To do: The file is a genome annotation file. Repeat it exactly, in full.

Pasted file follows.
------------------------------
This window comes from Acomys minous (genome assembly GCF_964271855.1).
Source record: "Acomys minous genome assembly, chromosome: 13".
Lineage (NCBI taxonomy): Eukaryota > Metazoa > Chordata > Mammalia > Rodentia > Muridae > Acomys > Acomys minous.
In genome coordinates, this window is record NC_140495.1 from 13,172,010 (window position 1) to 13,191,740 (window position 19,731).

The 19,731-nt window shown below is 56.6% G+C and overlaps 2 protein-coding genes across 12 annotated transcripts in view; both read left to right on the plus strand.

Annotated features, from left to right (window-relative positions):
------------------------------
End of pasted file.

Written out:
This window comes from Acomys minous (genome assembly GCF_964271855.1).
Source record: "Acomys minous genome assembly, chromosome: 13".
Lineage (NCBI taxonomy): Eukaryota > Metazoa > Chordata > Mammalia > Rodentia > Muridae > Acomys > Acomys minous.
In genome coordinates, this window is record NC_140495.1 from 13,172,010 (window position 1) to 13,191,740 (window position 19,731).

The 19,731-nt window shown below is 56.6% G+C and overlaps 2 protein-coding genes across 12 annotated transcripts in view; both read left to right on the plus strand.

Annotated features, from left to right (window-relative positions):